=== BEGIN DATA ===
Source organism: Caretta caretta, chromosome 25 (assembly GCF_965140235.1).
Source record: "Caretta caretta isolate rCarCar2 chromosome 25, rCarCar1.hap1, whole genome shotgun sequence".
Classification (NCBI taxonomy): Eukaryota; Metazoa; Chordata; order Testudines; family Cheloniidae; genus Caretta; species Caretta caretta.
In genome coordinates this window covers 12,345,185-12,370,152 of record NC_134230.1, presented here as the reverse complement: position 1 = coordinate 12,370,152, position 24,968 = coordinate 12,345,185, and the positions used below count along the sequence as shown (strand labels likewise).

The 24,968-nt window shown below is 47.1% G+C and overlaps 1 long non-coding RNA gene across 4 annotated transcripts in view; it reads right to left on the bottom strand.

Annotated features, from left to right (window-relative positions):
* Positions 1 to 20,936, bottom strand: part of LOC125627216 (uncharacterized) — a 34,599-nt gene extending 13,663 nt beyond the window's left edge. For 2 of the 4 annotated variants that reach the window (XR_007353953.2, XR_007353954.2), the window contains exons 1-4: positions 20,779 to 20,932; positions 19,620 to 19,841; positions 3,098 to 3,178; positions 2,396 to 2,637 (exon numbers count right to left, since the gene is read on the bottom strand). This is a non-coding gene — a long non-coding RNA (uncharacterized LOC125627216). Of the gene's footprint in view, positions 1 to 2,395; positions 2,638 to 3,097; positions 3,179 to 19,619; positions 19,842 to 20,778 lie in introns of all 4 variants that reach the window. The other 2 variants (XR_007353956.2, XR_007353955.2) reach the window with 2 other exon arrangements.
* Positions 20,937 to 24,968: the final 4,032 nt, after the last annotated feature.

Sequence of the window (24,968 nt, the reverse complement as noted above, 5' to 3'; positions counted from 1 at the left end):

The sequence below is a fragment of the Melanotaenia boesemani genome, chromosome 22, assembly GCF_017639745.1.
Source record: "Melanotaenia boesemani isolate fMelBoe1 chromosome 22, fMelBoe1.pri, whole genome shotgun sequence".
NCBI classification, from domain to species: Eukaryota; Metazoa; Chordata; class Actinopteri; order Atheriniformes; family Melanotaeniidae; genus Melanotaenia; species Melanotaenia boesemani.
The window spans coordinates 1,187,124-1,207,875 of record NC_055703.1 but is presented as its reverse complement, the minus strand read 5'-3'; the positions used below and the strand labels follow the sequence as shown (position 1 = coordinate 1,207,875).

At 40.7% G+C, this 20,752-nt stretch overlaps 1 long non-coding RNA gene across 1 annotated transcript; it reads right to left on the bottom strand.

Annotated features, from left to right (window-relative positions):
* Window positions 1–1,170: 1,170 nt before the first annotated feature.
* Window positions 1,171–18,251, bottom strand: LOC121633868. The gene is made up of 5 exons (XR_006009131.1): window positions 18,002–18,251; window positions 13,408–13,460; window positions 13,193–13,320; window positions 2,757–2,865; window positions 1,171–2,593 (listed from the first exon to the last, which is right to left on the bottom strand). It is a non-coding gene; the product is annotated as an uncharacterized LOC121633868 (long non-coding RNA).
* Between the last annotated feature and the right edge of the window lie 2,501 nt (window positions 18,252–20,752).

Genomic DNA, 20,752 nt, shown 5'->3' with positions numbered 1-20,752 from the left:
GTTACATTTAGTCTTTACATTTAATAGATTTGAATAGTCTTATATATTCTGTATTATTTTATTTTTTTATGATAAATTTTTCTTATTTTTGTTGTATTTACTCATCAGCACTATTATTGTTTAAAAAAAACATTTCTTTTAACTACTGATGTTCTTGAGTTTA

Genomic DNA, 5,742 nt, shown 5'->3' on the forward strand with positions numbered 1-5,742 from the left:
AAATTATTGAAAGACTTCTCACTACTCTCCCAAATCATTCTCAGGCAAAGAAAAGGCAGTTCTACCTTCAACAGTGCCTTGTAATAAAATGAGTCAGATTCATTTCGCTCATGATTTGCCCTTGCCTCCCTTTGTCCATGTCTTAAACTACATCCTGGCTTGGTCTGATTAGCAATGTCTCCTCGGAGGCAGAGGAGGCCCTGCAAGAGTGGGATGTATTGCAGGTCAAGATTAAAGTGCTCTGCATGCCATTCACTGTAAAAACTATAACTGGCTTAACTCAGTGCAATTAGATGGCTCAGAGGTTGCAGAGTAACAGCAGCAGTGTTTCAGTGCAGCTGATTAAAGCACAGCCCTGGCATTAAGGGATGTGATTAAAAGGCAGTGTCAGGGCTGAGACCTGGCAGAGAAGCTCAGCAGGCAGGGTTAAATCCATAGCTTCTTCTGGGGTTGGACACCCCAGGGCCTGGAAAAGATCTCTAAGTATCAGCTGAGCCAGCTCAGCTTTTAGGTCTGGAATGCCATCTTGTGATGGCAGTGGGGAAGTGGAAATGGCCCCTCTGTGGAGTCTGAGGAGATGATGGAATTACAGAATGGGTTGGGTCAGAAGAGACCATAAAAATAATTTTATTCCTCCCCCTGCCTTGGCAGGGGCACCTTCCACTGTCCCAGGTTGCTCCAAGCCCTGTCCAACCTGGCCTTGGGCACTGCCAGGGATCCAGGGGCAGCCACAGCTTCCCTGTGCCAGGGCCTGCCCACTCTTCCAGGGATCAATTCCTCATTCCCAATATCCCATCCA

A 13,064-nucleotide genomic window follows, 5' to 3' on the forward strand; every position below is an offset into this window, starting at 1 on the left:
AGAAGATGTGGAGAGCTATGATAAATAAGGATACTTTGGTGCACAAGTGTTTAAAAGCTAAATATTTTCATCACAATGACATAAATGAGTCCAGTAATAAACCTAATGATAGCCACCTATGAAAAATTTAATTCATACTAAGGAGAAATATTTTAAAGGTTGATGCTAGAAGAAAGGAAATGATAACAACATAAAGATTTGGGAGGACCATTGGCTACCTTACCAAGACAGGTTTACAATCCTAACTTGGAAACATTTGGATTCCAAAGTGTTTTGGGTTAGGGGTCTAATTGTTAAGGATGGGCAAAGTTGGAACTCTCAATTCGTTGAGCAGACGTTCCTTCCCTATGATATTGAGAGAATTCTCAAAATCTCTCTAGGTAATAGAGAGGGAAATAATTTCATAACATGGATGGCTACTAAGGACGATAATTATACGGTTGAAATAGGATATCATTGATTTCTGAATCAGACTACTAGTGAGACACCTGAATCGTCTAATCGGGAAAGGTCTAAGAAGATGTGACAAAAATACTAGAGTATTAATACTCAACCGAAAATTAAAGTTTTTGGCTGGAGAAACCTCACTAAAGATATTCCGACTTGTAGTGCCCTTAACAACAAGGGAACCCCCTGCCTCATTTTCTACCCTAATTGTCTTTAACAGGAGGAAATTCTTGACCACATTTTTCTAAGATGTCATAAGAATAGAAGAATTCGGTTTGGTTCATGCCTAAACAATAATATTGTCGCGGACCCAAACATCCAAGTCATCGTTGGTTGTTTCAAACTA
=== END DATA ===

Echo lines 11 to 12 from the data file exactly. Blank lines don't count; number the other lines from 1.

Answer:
Source record: "Melanotaenia boesemani isolate fMelBoe1 chromosome 22, fMelBoe1.pri, whole genome shotgun sequence".
NCBI classification, from domain to species: Eukaryota; Metazoa; Chordata; class Actinopteri; order Atheriniformes; family Melanotaeniidae; genus Melanotaenia; species Melanotaenia boesemani.